PIA17375: Three Craters in One
 Target Name:  Mercury
 Is a satellite of:  Sol (our sun)
 Mission:  MESSENGER
 Spacecraft:  MESSENGER
 Instrument:  MDIS - Narrow Angle
 Product Size:  539 x 540 pixels (w x h)
 Produced By:  Johns Hopkins University/APL
 Full-Res TIFF:  PIA17375.tif (873.7 kB)
 Full-Res JPEG:  PIA17375.jpg (48.05 kB)

Click on the image above to download a moderately sized image in JPEG format (possibly reduced in size from original)

Original Caption Released with Image:

Within the yellow box, three unnamed craters are stacked one upon another. The rim of the largest of the three is partially obscured, and the crater floor appears filled in, likely due to flooding by volcanism. Superposed on this crater is another younger crater, which has also been impacted by an even younger crater. To the north of the craters, a long scarp (yellow arrows) cuts across the region.

This image was acquired as part of MDIS's high-resolution surface morphology base map. The surface morphology base map covers more than 99% of Mercury's surface with an average resolution of 200 meters/pixel. Images acquired for the surface morphology base map typically are obtained at off-vertical Sun angles (i.e., high incidence angles) and have visible shadows so as to reveal clearly the topographic form of geologic features.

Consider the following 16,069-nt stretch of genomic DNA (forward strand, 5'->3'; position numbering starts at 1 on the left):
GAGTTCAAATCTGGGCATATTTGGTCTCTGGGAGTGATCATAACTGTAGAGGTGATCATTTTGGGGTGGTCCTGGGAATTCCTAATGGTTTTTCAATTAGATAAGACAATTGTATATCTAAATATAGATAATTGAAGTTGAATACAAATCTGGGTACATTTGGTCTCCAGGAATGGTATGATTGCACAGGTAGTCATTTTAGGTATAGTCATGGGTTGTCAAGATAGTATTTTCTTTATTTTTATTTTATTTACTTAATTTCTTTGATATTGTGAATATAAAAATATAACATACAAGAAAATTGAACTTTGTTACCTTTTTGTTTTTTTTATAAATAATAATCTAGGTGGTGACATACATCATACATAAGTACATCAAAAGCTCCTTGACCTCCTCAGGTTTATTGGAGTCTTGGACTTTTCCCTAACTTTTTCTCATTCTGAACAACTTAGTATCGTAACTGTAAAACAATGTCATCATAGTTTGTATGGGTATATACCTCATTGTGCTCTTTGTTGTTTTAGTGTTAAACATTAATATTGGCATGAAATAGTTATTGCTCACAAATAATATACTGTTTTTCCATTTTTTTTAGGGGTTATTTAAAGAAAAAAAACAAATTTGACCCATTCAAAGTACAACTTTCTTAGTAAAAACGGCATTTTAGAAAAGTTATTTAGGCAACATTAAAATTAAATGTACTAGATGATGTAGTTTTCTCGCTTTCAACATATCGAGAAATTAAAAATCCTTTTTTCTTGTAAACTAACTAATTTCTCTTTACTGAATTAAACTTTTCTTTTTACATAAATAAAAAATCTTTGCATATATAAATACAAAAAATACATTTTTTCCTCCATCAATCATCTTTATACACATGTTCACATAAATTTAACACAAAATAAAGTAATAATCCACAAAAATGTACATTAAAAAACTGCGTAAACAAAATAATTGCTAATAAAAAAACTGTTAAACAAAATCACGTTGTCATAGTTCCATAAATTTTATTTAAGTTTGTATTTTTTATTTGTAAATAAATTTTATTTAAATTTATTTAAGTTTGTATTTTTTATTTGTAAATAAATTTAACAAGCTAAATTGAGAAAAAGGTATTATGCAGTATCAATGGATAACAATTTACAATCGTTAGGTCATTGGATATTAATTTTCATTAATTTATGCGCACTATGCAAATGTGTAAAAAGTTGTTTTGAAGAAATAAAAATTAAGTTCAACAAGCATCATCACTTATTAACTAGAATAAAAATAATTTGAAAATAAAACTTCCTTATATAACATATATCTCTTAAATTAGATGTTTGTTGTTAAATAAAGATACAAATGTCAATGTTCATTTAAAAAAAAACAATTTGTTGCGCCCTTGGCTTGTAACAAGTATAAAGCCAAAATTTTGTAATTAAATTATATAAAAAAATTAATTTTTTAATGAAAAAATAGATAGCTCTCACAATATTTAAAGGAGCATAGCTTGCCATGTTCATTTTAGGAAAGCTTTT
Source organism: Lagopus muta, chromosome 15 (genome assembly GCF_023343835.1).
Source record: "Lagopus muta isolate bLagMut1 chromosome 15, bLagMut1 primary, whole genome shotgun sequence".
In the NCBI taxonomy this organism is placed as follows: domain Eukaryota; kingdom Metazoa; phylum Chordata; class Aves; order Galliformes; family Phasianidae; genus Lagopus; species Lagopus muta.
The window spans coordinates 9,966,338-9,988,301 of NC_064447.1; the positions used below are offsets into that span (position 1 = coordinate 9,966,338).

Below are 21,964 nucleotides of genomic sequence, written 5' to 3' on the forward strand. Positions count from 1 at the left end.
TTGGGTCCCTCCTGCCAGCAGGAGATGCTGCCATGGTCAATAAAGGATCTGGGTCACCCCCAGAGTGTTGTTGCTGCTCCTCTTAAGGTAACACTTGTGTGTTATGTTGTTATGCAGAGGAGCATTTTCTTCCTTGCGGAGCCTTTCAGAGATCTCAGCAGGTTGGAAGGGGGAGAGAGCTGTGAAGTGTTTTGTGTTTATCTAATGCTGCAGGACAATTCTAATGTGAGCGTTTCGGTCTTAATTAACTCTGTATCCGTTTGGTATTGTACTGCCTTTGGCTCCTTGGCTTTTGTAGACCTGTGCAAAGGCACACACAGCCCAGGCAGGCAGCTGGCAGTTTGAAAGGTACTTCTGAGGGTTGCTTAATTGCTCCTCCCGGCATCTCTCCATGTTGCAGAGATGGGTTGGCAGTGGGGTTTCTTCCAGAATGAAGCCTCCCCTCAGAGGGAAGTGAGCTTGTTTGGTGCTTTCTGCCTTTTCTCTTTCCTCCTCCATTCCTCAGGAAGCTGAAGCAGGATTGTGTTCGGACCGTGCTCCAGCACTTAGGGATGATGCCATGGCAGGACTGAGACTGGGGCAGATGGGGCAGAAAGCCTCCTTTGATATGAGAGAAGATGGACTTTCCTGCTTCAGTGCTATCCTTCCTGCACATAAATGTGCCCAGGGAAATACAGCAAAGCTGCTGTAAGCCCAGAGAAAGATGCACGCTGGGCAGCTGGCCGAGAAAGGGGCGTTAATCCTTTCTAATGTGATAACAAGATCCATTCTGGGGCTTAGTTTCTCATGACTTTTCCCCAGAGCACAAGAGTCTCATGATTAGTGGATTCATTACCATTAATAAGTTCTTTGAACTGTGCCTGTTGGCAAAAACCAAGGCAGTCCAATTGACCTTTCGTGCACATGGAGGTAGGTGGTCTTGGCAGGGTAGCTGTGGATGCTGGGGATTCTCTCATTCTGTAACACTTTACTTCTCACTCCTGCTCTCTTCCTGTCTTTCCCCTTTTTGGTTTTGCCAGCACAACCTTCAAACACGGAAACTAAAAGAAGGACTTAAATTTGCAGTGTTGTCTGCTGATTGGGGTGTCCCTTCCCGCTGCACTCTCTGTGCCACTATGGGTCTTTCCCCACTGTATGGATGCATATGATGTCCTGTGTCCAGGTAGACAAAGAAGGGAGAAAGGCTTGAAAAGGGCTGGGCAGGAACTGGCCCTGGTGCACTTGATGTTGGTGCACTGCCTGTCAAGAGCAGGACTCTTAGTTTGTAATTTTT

Date acquired: March 30, 2011
Image Mission Elapsed Time (MET): 209960906
Image ID: 67407
Instrument: Narrow Angle Camera (NAC) of the Mercury Dual Imaging System (MDIS)
Center Latitude: -63.00
Center Longitude: 5.11 E
Resolution: 387 meters/pixel
Scale: The yellow box is ~60.5 km (37.6 mi) wide.
Incidence Angle: 63.5
Emission Angle: 1.9
Phase Angle: 61.8

The MESSENGER spacecraft is the first ever to orbit the planet Mercury, and the spacecraft's seven scientific instruments and radio science investigation are unraveling the history and evolution of the Solar System's innermost planet. MESSENGER acquired over 150,000 images and extensive other data sets. MESSENGER is capable of continuing orbital operations until early 2015.

For information regarding the use of images, see the MESSENGER image use policy.

Image Credit:
NASA/Johns Hopkins University Applied Physics Laboratory/Carnegie Institution of Washington

Image Addition Date: